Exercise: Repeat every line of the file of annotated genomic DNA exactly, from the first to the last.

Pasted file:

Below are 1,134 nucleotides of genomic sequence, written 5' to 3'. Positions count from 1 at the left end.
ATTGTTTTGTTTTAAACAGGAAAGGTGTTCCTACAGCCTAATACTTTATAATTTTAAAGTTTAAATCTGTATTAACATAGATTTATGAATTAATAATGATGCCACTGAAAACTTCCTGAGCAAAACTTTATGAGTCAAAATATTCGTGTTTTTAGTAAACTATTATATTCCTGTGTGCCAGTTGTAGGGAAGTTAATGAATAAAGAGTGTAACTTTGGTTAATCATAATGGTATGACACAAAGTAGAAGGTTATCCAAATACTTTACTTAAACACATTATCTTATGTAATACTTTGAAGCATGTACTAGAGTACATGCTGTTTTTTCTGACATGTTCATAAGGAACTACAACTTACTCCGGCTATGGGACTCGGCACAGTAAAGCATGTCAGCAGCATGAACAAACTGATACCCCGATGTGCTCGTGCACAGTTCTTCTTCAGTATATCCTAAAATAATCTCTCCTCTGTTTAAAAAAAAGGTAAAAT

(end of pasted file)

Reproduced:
Below are 1,134 nucleotides of genomic sequence, written 5' to 3'. Positions count from 1 at the left end.
ATTGTTTTGTTTTAAACAGGAAAGGTGTTCCTACAGCCTAATACTTTATAATTTTAAAGTTTAAATCTGTATTAACATAGATTTATGAATTAATAATGATGCCACTGAAAACTTCCTGAGCAAAACTTTATGAGTCAAAATATTCGTGTTTTTAGTAAACTATTATATTCCTGTGTGCCAGTTGTAGGGAAGTTAATGAATAAAGAGTGTAACTTTGGTTAATCATAATGGTATGACACAAAGTAGAAGGTTATCCAAATACTTTACTTAAACACATTATCTTATGTAATACTTTGAAGCATGTACTAGAGTACATGCTGTTTTTTCTGACATGTTCATAAGGAACTACAACTTACTCCGGCTATGGGACTCGGCACAGTAAAGCATGTCAGCAGCATGAACAAACTGATACCCCGATGTGCTCGTGCACAGTTCTTCTTCAGTATATCCTAAAATAATCTCTCCTCTGTTTAAAAAAAAGGTAAAAT